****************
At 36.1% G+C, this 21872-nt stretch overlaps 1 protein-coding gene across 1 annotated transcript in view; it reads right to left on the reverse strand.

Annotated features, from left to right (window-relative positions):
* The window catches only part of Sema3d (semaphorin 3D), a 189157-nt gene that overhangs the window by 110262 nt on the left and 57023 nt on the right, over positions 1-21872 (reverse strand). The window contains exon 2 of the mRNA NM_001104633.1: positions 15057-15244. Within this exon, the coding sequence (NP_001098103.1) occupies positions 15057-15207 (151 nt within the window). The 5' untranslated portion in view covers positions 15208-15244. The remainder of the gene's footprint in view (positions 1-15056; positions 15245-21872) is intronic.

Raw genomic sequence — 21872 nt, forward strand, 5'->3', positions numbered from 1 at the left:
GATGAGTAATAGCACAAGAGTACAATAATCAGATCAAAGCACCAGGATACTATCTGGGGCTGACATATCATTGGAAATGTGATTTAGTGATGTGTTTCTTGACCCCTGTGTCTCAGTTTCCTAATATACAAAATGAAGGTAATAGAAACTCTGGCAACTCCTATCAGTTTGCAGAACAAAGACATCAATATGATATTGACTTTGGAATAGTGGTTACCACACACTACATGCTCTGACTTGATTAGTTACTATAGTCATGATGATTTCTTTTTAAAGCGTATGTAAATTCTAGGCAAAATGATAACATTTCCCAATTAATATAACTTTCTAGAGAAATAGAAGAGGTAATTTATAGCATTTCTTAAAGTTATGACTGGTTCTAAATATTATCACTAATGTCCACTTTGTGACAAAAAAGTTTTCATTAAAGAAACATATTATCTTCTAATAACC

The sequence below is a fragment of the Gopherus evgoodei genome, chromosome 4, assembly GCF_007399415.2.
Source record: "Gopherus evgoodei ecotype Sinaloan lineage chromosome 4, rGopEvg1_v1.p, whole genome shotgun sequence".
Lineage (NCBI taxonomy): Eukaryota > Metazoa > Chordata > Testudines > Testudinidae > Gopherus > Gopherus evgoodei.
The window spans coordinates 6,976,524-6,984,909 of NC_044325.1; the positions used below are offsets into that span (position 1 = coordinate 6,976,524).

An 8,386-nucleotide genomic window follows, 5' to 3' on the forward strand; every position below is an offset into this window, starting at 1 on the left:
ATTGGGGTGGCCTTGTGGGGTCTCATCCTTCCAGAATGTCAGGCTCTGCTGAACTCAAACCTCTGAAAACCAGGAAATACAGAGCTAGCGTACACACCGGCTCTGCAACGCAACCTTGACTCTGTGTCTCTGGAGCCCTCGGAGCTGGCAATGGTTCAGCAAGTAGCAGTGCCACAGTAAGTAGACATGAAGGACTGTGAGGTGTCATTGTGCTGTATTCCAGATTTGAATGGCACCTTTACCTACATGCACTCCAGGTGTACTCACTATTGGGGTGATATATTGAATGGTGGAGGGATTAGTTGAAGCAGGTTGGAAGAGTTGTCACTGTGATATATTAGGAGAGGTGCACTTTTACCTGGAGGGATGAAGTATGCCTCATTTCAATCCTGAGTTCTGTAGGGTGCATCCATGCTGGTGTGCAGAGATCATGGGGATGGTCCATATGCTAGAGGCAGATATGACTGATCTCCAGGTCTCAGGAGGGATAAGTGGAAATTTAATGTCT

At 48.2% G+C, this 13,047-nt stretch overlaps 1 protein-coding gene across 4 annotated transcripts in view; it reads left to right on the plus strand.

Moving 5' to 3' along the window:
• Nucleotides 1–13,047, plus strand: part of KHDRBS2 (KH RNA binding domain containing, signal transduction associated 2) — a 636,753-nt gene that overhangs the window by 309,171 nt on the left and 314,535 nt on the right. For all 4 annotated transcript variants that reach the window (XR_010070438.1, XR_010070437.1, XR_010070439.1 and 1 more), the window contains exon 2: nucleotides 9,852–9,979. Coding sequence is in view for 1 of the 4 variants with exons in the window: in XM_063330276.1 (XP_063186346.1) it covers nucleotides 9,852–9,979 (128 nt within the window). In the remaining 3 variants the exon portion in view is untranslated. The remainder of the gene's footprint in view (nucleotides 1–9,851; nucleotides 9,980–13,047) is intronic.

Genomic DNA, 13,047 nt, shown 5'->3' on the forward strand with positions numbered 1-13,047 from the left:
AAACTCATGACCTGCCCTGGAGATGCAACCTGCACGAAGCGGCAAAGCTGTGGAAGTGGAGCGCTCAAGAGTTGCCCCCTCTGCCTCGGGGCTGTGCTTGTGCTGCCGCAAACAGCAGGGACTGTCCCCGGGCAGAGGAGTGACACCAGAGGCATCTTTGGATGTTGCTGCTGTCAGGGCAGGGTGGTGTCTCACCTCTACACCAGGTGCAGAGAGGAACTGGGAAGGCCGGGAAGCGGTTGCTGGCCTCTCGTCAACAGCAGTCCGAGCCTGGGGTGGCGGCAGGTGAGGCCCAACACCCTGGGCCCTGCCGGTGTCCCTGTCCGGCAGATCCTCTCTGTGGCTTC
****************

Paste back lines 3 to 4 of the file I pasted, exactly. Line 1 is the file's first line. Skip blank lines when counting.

* The window catches only part of Sema3d (semaphorin 3D), a 189157-nt gene that overhangs the window by 110262 nt on the left and 57023 nt on the right, over positions 1-21872 (reverse strand). The window contains exon 2 of the mRNA NM_001104633.1: positions 15057-15244. Within this exon, the coding sequence (NP_001098103.1) occupies positions 15057-15207 (151 nt within the window). The 5' untranslated portion in view covers positions 15208-15244. The remainder of the gene's footprint in view (positions 1-15056; positions 15245-21872) is intronic.

Raw genomic sequence — 21872 nt, forward strand, 5'->3', positions numbered from 1 at the left: